In your raids, I'm sure you have people who think that figuring out why there was a wipe isn't their job. They're committed to not personally causing a wipe because you've made it part of their job and not because they have an overall sense of ownership about the raid's success. The result may be the same, but the dynamic is very different.

Vesoom said...

@ Squishalot

I sometimes think you're needlessly nit-picky, but I did chuckle a bit when I read your first comment today.

My take would be that these raids are NOT job-like exactly for the reasons outlined today. Job-like would imply that everyone is an employee at a job. Gevlon is trying to make a case that everyone is not like an employee, but like a business owner themselves.

Maybe you could say that the raids are not job-like, but are very business like.

note: I think I might have you beat on nit-pickyness there.

Anonymous said...

When some have to pay for failures and others make money from this do you hope others fail? It seems to me you would want failures other than your own to make money as killing a boss would hold very little profit. When something is on farm and everyone is head to toe in gear they obtained the only thing left for these raids is to hope people fail so you win. That or find a way to set someone up for failure.

Lighstagazi said...

@Squishalot - That's like if he compared them to flowers, asking if he meant the raiding was more flowery.

@chewy - I like the mercenary comparison a lot more. The merc comparison also opens up avenue to discuss a lot of those shades of grey he missed, because it isn't such a binary option.

@Anonymous 13:13 - Fixed costs do not prevent inflation/deflation. If you get the same amount of loot (costs), but reward more/less DKP (depending on the system, but most reward less DKP for farm runs for example, and what counts as a farm run changes), you still experience deflation/inflation, respectively.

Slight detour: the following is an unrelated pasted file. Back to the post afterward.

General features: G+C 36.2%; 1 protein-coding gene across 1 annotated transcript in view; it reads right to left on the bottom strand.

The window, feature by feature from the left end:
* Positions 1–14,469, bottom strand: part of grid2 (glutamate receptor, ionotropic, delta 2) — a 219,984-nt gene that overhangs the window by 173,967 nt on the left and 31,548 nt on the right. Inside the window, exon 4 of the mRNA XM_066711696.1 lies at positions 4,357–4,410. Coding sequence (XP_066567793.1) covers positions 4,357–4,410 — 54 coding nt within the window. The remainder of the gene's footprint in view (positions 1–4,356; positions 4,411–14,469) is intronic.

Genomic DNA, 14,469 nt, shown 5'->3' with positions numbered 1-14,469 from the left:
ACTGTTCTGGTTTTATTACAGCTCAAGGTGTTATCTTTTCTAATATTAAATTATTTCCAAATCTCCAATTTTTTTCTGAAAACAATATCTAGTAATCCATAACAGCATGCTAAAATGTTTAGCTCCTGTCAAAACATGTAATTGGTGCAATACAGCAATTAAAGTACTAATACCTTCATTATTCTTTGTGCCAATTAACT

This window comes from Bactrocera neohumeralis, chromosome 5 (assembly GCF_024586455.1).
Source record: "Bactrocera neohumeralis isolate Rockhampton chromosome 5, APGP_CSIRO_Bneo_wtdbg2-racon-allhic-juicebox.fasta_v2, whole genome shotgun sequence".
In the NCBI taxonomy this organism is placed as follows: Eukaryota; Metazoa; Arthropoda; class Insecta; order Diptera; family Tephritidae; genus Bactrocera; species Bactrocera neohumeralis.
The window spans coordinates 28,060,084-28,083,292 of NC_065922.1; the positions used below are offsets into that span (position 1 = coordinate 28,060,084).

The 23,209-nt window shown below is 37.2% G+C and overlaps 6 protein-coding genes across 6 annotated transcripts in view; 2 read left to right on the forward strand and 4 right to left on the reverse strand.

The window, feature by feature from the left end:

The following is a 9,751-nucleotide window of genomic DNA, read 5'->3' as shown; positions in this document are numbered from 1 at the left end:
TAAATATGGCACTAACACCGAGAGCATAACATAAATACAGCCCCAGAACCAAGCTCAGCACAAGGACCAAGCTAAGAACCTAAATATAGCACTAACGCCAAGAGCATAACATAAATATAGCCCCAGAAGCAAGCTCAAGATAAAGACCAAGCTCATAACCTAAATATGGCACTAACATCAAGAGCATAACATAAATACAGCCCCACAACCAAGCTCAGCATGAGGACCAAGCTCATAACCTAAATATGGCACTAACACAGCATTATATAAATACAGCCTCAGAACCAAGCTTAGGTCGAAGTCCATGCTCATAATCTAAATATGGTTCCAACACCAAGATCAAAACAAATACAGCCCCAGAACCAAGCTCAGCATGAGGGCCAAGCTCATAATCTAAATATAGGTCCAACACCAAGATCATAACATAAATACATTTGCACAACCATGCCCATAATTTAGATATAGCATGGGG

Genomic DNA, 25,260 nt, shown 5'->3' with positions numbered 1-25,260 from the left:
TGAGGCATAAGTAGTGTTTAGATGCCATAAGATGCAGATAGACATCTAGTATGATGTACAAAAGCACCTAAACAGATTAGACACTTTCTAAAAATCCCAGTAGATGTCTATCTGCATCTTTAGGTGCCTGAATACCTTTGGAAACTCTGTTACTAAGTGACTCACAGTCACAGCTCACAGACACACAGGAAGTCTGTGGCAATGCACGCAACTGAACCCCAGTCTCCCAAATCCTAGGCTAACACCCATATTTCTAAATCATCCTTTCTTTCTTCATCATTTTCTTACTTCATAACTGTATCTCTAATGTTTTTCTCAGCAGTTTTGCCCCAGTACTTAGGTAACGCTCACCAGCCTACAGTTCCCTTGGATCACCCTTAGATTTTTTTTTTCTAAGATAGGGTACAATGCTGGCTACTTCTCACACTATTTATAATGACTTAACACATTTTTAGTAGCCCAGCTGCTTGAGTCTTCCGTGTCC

Gold is quite resistant to hyperinflation by guild members, as it is tied to a system used by a larger number of players. Even if you don't interact with those players directly, the economic web provides a stabalizing force on the base value of the currency. Gold is no more prone to actual inflation because of a "lucky streak on the AH" than the US Dollar is about to deflate because Bobby Joe started printing counterfeit money in his basement.

Yes, if everyone was in one guild, it's possible DKP and gold would be widely exchangeable. But they aren't, which means that until that time, the one used by a larger group of players will be more stable.

And because it isn't exchangable, it very much DOES effect the mindset of raiders. For a guild using GDKP, people can leave whenever they want, because their equity is so liquid. How often in DKP guilds have you seen stable members suddenly go on big DKP spending sprees and then /gquit as they approach 0? That's where the impression of "theft" comes from, in my mind, even though it's the raider exchanging his in-guild currency for something instead of throwing it out when he leaves.

Sheldon said...

businessman –noun, plural -men.
a man regularly employed in business, especially a white-collar worker, executive, or owner.